US president-elect Donald Trump will appoint a new Federal Communications Commission chair in January. That chair will likely be inclined to undo the FCC’s 2015 “Net Neutrality” power grab and, to at least some degree, let markets settle how bandwidth gets priced and who pays.
Good. For the most part I’m no Trump fan, but Net Neutrality was a bad idea from the beginning — half crony capitalism, half stalking horse for a future Internet censorship regime, all economic nonsense. If he nips Net Neutrality in the bud, Trump will have done America at least one favor.
What’s wrong with Net Neutrality? To explain, let’s start with one irrefutable fact: There’s no such thing as free bandwidth.
Every bit of Internet data entering or leaving your household flows through some kind of “pipe” — a cable TV or telephone line, a satellite or cellular signal — and those pipes cost money to create, maintain and expand. As people find more, newer and bulkier things to push through them they’re going to have to get bigger or the Internet as we know it will grind to a halt, the 24/7 equivalent of a Los Angeles freeway at rush hour.
Who pays for that infrastructure? Someone has to, contra the fantasies of current FCC head Tom Wheeler. At Wheeler’s legally dubious urging, the FCC decreed that Internet Service Providers can’t charge bandwidth hogs (such as Netflix and Youtube) extra for the privilege of clogging up the pipes. Under Net Neutrality, all “legal content” (and creators/consumers) of same must be treated equally.
The “legal content” provision alone is incredibly dangerous. It puts the FCC’s unaccountable bureaucracy in the position of deciding what content is legal and what isn’t. Under such a regime, eventually corporate lobbyists would show up demanding, and probably getting, illegalization of popular non-proprietary data formats (for example, Torrent files) “to combat piracy.”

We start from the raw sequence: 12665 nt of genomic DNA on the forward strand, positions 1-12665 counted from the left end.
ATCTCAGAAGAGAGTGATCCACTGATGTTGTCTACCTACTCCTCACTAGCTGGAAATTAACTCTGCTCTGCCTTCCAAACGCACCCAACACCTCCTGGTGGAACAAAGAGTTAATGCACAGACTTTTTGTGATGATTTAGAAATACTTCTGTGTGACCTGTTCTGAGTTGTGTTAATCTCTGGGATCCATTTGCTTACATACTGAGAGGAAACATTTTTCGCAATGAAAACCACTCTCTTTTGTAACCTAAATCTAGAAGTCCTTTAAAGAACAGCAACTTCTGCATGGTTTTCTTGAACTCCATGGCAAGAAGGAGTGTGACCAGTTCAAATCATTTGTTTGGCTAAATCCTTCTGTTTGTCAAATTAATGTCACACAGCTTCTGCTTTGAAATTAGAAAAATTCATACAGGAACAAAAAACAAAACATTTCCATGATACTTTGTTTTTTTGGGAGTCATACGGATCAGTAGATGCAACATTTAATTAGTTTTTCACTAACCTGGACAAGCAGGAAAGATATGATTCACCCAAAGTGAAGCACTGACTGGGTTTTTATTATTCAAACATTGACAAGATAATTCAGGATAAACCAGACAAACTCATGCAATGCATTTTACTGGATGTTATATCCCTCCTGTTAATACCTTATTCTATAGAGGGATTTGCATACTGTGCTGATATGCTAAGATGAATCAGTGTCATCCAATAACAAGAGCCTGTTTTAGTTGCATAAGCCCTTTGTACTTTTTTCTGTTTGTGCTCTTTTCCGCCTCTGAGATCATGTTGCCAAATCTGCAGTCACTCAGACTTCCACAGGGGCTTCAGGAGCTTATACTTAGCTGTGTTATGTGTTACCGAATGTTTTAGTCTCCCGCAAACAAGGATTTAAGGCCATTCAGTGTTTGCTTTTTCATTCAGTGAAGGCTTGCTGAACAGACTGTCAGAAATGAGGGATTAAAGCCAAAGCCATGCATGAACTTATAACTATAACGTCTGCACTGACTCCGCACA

Net Neutrality also means that your grandma who reads email and looks at pictures of cats will be forced to subsidize your Ultra HD movie habit with higher base monthly fees instead of you throwing an extra buck a month at Netflix to cover bandwidth payments it negotiates with the ISPs. It’s either that or the imposition of data caps with substantial charges for high bandwidth usage, which some ISPs are already going to.
Putting an end to the Net Neutrality scam would be at least one fine feather in Trump’s legacy cap.
Thomas L. Knapp (Twitter: @thomaslknapp) is director and senior news analyst at the William Lloyd Garrison Center for Libertarian Advocacy Journalism (thegarrisoncenter.org). He lives and works in north central Florida.